Returned Peace Corps
Volunteers of South Florida

Want more Peace Corps?  Help make it happen!


To: PCVs/RPCVs Everywhere!


From: Colombia I/1961-63


Subject: RE-IMAGINING PEACE CORPS!


Just as Covid is causing people to pause and reflect on what is really essential and what they want life to be post-Covid, the present hiatus in Peace Corps presence worldwide affords us the opportunity to re-imagine what we want Peace Corps to be, once it returns to the world stage. How might Peace Corps seize this moment to become even more, and in the process, align itself


even more closely with Peace Corps’ founding vision? What do we want? More! More Peace Corps!

For almost six decades now, Peace Corps has proven itself to be of value, abroad and at home. Over the years, visiting foreign heads of state have personally expressed praise and gratitude to U.S. presidents for Peace Corps Volunteers. At the village level, Returned Volunteers-visiting their sites ten, fifteen years later on-are often stunned to find themselves not only warmly welcomed but lionized as local legends. Peace Corps service is transformative, and after serving, a high percentage of Returned Volunteers pursue paths of public service never before considered, much to the benefit of America in domestic and foreign affairs.


As Founding Peace Corps Volunteers, we, of Colombia I, remember JFK talking of 100,000 volunteers in the field as a matter of course, a goal that also loomed large in Sargent Shriver’s aspirations. Right now’s the right time then, for Peace Corps to take that quantum leap and think big! Our focus should be, once Covid is controlled, on placing Peace Corps on a trajectory such that the new normal becomes tens of thousands of volunteers serving at all times.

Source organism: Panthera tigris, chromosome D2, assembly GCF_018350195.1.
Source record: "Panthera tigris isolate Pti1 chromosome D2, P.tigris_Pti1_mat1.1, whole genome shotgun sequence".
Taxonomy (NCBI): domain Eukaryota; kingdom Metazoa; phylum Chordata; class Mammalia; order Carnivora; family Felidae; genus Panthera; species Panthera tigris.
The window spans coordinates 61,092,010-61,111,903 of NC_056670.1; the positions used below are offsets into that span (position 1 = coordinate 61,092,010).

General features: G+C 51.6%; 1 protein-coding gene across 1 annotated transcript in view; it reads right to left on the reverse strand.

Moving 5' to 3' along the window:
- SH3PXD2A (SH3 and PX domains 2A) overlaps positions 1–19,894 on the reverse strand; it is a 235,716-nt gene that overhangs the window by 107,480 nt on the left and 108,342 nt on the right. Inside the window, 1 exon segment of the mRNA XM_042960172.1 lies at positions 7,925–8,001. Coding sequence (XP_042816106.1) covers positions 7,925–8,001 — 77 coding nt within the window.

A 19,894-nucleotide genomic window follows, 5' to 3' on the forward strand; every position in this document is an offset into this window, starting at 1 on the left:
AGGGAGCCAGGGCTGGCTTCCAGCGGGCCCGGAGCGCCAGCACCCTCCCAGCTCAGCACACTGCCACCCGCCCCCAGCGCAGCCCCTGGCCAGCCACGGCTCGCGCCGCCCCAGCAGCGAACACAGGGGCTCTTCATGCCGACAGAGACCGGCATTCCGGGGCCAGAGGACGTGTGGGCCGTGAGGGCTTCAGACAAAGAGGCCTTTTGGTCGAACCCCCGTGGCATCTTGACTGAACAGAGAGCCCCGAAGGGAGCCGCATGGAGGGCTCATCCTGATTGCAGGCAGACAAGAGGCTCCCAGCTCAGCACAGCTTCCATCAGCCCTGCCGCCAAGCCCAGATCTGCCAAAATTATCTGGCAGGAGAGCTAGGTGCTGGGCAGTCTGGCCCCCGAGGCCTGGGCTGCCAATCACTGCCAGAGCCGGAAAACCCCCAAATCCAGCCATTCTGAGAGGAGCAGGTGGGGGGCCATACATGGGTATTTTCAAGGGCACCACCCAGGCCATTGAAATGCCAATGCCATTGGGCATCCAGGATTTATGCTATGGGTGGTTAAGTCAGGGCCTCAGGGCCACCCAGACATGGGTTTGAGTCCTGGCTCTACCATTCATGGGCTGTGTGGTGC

With more volunteers being there, working side by side, the more the basis of Peace Corps’ appeal – we’re with you! – is embraced everywhere. Greater Peace Corps presence in the world would mean greater presence

in the consciousness of prospective host countries as well as in the United States, including within the U.S. Congress. If Peace Corps is to have the heft and thrust needed to “break the bonds of misery” around the globe, then the task of moving toward a bigger, better Peace Corps, must be undertaken now.Choice of major spokespersons to gather Congressional endorsement is crucial. The Obamas, Michelle and Barack, would be ideal, perhaps as Peace Corps Ambassadors At Large. They, with massive PCV/RPCV support, could persuade Congress to increase Peace Corps size and funding in the coming years.


Sufficient applicants to fill tens of thousands Peace Corps slots year after year shouldn’t be a problem anytime soon. It’s going to take time for our economy to not only recover from the shutdowns wrought by Covid, but even more time to sort through and adjust to the changes in lifestyles that might well follow. That being the case, there will likely be, over the next several years, a lot of worthwhile, competent people coming out of college and others ten-twenty years older, facing an uncertain job market, open to opportunities to serve. In addition, Millennials, now the largest part of the young-adult workforce, are committed to change and diversity. Living/working overseas - experiencing other cultures, learning other languages - will be an attractive option for many of these eager-to-work, eager-to-serve individuals.


Over the longer haul, a lot depends on how much “Peace Corps mystique” is generated with more volunteers in the field, on how much a newer and bolder Peace Corps re-captures not only the attention, but more importantly,

the imagination of America and the world. Will America once again embrace Peace Corps, not just as a gift to others, but even more so as a gift to ourselves, the image of what we, as a nation, want ourselves to be?

Fulfilling our founders’ wishes, with tens of thousands of Peace Corps Volunteers serving all over the world on a regular basis, will not be easy. “But let us begin.”


Who’s with us? We welcome your response at MorePeaceCorps21@gmail.com

  Colombia I / June 25, 1961 – June 25, 1963

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